Management recommendations

The last two summers had below-average corn rootworm populations due to extremely wet spring conditions. Expect rebounding numbers of western and northern corn rootworm if this spring has more moderate temperature and moisture conditions during May and June. Although resistance to all four Bt rootworm traits has been confirmed for western corn rootworm in Iowa, resistance to Cry34/35Ab1 appears to be incomplete and limited in geographic scope. However, cases of Bt resistance demonstrate the potential vulnerability of Bt corn for rootworm management and highlights the importance of using a diversified approach when managing rootworm. Farmers should develop a long-term integrated pest management approach for corn rootworm. Consider the following tactics when developing a rootworm management plan:

  1. Crop rotation remains an effective tactic in Iowa cornfields. Although rotation-resistant northern corn rootworm is present in Iowa, rotation resistance by western corn rootworm is extremely rare in Iowa. Rotating to a non-host crop will break the lifecycle of western corn rootworm and rotation-susceptible northern corn rootworm. Typically, crop rotation will greatly reduce rootworm abundance in a field during subsequent growing seasons. Consider rotating a field out of corn production at least every five years.
  2. Use Bt corn hybrids that contain the Cry34/35Ab1 trait pyramided with a second rootworm Bt trait. However, understand that if western corn rootworm has developed resistance to one of the traits in a pyramid, the utility of a pyramid is reduced.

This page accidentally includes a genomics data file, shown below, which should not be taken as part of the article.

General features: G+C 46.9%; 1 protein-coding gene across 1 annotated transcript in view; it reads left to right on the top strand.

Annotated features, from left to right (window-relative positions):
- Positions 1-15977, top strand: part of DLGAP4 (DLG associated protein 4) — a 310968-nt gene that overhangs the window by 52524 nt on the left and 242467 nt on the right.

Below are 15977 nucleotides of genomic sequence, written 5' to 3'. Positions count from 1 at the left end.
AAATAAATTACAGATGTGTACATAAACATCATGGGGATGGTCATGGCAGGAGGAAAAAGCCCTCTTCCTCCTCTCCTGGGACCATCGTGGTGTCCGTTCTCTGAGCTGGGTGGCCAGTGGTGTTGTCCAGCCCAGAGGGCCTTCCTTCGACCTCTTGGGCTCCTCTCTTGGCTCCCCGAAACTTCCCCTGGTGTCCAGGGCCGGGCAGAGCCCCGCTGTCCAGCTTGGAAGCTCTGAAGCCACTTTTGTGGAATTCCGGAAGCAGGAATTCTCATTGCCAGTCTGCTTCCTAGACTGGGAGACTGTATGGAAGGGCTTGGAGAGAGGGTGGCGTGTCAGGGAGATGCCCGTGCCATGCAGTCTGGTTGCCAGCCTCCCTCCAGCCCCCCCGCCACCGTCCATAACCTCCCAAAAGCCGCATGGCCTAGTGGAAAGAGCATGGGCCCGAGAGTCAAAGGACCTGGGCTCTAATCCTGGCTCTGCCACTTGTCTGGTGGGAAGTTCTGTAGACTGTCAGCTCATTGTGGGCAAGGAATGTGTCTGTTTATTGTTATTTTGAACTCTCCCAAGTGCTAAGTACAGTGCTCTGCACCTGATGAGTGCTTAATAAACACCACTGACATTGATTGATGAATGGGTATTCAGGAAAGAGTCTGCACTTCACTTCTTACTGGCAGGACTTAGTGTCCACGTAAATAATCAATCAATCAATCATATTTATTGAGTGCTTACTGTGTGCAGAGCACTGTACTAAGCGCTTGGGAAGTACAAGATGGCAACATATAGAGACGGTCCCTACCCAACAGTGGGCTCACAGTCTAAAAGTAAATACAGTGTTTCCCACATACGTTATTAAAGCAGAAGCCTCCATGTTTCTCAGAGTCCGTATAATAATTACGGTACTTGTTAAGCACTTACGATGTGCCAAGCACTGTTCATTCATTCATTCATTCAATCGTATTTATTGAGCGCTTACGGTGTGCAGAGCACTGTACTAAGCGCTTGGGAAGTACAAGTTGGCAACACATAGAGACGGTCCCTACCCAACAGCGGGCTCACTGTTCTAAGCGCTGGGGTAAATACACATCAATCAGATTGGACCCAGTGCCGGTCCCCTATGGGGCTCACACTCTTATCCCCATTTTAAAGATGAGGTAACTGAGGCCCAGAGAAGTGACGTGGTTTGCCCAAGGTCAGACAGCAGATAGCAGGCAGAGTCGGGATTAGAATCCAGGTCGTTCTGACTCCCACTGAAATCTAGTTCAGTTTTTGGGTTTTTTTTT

3. Use a non-CRW Bt hybrid with soil-applied insecticides. Layering traits with soil-applied insecticides is not recommended, because it is typically not necessary if Bt corn pyramided with Cry34/35Ab1 is planted, and layering traits with insecticide may accelerate resistance to both strategies.
  4. Adult management requires intensive sampling and a well-timed application of foliar insecticides. In general, this is not a cost-effective management option for corn rootworm.


Links to this article are strongly encouraged, and this article may be republished without further permission if published as written and if credit is given to the author, Integrated Crop Management News, and Iowa State University Extension and Outreach. If this article is to be used in any other manner, permission from the author is required. This article was originally published on March 16, 2016. The information contained within may not be the most current and accurate depending on when it is accessed.


Erin Hodgson Professor

Dr. Erin Hodgson started working in the Department of Entomology, now the Department of Plant Pathology, Entomology, and Microbiology, at Iowa State University in 2009. She is a professor with extension and research responsibilities in corn and soybeans. She has a general background in integrated...